Beck - Colors Album Review
Beck comes in fresh with his thirteenth album just in time for the end of the year. Previously working with more indie and low-fi sounds, this album sends Beck in a new direction musically and lyrically. This 10 track journey opens up insight into Beck’s thought process and evolution as a musician, providing a pop style that fits in nicely with his previous work and gives the listener a fun and groovy sound.
Colors is an album where Beck takes his listeners on a journey all over the place, with themes about our distracting world and others as deep as being alive. The songs themselves are catchy and are memorable in terms of content. When it comes to the sounds, it is made with a lot of experimentation in mind. It features tons of concise guitar riffs and electronic sounds; it fits in seamlessly as a normal pop album.
That can be an incentive for both previous Beck fans and pop listeners alike though. Beck’s traditional voice is still present throughout, sounding similar to his past works and albums that he’s created. “Square One” and “Fix Me” are an example of a callback to older pieces while simultaneously reinventing them. They have the funky pop flair while maintaining Beck’s voice and sense of indie direction. It is in a similar field to that of Ed Sheeran or Shawn Mendes, but it is able to hold its own.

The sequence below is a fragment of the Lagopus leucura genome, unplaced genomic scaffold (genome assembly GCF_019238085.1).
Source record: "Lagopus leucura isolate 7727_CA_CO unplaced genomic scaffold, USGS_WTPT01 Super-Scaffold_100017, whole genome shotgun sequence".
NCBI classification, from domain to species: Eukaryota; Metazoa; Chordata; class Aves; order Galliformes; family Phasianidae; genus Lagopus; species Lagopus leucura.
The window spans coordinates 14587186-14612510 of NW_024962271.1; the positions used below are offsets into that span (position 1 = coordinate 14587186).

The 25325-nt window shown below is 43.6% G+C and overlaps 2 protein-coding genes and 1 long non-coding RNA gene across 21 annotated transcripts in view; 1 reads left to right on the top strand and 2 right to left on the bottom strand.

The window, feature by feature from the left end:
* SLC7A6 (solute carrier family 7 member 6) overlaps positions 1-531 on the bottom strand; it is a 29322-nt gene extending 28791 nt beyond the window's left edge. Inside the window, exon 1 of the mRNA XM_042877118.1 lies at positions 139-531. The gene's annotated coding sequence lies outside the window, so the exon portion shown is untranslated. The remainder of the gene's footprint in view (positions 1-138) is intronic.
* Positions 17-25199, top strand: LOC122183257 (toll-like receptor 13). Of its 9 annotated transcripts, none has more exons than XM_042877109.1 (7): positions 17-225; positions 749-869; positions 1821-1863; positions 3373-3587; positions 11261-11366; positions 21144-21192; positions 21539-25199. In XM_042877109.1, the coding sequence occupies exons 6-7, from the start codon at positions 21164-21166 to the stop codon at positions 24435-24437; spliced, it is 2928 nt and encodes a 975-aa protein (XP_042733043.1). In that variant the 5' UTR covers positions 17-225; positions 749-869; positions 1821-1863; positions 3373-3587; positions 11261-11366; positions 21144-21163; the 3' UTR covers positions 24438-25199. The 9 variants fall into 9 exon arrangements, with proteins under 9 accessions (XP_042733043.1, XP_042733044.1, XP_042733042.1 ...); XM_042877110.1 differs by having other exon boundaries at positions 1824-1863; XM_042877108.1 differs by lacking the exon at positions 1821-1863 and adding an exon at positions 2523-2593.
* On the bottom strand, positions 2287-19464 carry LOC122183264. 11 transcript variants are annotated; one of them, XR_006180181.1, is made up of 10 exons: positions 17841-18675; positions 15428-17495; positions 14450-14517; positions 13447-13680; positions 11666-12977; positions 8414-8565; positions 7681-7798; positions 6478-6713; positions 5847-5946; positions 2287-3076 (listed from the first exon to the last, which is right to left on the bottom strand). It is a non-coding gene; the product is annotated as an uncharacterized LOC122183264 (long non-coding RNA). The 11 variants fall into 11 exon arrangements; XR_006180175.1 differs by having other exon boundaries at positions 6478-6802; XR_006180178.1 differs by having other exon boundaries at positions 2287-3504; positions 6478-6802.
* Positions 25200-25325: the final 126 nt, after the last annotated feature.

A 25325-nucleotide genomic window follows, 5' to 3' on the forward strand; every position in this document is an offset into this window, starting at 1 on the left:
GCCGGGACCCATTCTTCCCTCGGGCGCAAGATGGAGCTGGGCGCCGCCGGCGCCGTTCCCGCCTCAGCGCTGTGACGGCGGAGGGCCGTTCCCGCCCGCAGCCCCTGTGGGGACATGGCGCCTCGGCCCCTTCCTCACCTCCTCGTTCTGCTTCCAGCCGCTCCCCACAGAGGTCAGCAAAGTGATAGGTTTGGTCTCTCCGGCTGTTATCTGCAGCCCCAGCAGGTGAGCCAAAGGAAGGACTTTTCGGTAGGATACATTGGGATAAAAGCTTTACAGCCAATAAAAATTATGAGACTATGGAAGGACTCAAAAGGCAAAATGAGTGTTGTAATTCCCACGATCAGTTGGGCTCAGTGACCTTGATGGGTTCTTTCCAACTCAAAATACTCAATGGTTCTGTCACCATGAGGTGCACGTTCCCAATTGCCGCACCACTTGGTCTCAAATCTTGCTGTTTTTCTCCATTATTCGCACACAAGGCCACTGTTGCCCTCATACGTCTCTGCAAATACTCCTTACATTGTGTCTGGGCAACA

For new listeners, the album is easy to follow. It is not really linear nor does it require previous listening from other Beck albums. It is a fun album for both the listener and even Beck himself, with the album seemingly being crafted for it to be that way. The album name even infers a bright, emotional image, as does the cover art. He has far from journeyed from the indie artist he was to the more mainstream artist he is today. This album celebrates that and gives it a life of its own.
Colors is an album that is welcoming to its listeners. It wants to have fun and it is a nice piece to start with if one is looking to get into Beck. It is fun, loud and poppy and it doesn’t take itself too seriously. Beck has ventured into different forms of music before, but this is his most experimental. It is not a classic sound, but an interesting development into the pop genre. Colors departs from the low-fi sounds of old, but doesn’t make it a bad piece in any means. The music itself draws the listener to a nice, open, energetic environment, providing entertainment and fun to anyone who will listen. It marks a point of transformation for Beck in regards to his taste and development of music — an experiment that is welcomed. Contending against pop music in an era which turns out too much, Beck manages to throw his hat into the ring and make it stand out completely on its own.
Jack Grossman is a sophomore majoring in telecommunications. To contact him, email firstname.lastname@example.org.